Getting Married and Just Married
The Best and the Worst of Getting/Just Married:
- The Best: You already know, so I won’t bore you!
- The Worst: Knowing you already know what we did our wedding night.
Seriously, I don’t remember much about our double wedding with Sister #2 and her beloved. Here’s what I do remember:
- It happened 11 September 1965. I was nearly 22 years old; D was 22.
- I got up the morning of our wedding and happily told myself ‘This is my last day as a single woman living in my parents’ house.’ A few weeks before, I quit my full-time post-college job with My First Boss. Grateful for the saved money; relieved to be moving on.
- We received gifts and cards galore before and at the wedding. Small items from old friends, including one white pillowcase with a hand-embroidered edging in shades of blue. I still have it. An old hobnail, fluted light blue serving bowl from a friend who gave it from her own collection of dishes. I still have it. And from my piano teacher, Mrs. Hanks, a gorgeous, large hand-painted Chinese platter to hang on the wall. Yes, I still have it.
- I loved walking down the aisle with my California Grandpa. His happiness about D, and his confidence in me were priceless. So was the proud look on his face! My father was on the platform, officiating along with the pastor of the church my family attended.
- I felt self-conscious on the platform when I said my vows and when D and I kissed each other. One of our wedding photos shows us kissing, with my father standing just behind me. He’s taking it in with a rather somber look on his face. No smiles.
- I felt happy and relieved when the ceremony was over. In wedding photos I see a somewhat serious, happy but not super-happy young woman who rarely looks straight into the camera. In some photos I look like I’m in a daze. The happiest photo shows David and me walking hand-in-hand, smiling, down the aisle at the end of the ceremony.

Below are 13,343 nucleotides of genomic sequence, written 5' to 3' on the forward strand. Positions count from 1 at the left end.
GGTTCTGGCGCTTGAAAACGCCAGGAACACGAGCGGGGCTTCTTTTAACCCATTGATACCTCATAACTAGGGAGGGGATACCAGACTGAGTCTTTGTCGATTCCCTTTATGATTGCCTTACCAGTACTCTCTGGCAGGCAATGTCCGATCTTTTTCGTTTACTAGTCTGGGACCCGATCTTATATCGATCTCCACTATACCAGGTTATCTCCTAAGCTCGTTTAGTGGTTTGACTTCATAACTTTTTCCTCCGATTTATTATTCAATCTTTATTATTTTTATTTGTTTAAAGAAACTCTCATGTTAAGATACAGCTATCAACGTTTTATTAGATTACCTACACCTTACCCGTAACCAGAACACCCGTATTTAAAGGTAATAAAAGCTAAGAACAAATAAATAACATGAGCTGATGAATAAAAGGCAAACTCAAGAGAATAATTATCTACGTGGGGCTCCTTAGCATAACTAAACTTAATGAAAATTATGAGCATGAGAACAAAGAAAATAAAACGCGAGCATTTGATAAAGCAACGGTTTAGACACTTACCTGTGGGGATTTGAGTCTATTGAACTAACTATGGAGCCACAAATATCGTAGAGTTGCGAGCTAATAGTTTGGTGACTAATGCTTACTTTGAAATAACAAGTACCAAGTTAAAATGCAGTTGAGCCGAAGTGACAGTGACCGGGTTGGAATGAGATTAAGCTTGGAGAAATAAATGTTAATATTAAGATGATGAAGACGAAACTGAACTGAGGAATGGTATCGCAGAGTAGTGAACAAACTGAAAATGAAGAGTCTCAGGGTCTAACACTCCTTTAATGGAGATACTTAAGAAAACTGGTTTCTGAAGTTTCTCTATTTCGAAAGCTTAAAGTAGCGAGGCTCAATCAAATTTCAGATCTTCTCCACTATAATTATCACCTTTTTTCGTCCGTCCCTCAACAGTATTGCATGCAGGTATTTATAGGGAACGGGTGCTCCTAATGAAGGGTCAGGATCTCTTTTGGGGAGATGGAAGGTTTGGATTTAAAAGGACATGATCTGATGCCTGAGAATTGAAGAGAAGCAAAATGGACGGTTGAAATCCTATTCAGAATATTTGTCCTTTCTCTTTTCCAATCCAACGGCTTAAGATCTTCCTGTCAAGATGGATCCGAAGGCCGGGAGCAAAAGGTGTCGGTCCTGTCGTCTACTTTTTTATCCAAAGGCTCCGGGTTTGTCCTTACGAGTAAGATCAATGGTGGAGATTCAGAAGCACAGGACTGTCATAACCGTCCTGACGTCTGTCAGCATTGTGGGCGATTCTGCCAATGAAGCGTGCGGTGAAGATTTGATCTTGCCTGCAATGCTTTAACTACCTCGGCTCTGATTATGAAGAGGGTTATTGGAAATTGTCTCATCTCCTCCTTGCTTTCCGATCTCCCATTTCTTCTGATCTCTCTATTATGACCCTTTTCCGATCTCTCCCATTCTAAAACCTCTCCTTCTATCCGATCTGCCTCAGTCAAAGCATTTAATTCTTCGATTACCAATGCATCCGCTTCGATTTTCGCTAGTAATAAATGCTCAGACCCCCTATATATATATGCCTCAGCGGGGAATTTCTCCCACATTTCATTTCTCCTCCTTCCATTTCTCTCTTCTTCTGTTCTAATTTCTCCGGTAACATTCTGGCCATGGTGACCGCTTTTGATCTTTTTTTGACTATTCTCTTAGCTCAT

- I felt overwhelmed by the number of people who attended the wedding. We stood for hours in the receiving line. So many hugs and smiles. Even a few tears of happiness for us. I felt overwhelmed with kindness, good wishes and generosity of heart.
- I was happy when Sister #3 (Diane) caught my bouquet! She didn’t yet have a special friend. But so what? She seemed to know she would have one someday.
- We left the church to a deluge of rice, got into our outrageously painted up and tin-canned new red Volkswagen squareback, and drove away. I had on a gorgeous new ‘going away’ outfit–including a hat! It was very complicated back then. So it now seems.
Most of all I remember my sense of total relief when we got on the highway leading to our honeymoon digs in a friend’s beautiful new house right on Hilton Head Island beach.
During our week-long honeymoon we drove back to Savannah one day to go to a movie. That may sound tame, but it was my Very First Movie, one of several Very Firsts that week. We went to a major downtown Savannah theater where The Sound of Music was showing.
I was nervous about going to Savannah, even though I wanted to go to a movie. What if someone who knew my family saw us going into the theater? What would they think? Would they report me to my parents? But once the movie began, I was hooked! I couldn’t believe what I’d been missing all these years.
When our week of blissful irresponsibility was up, we packed our bright red Volkswagen squareback to the gills and drove north to Boston. D was to begin a graduate program in sociology that very month (September).
We hadn’t even seen pictures of the flat we’d agreed to rent. We knew one of us (guess who) would need a full-time job, but had absolutely no leads. We also knew we didn’t want children just yet, so I had plenty of birth control pills.
Finally on our own, ‘real’ adults!
© Elouise Renich Fraser, 26 March 2015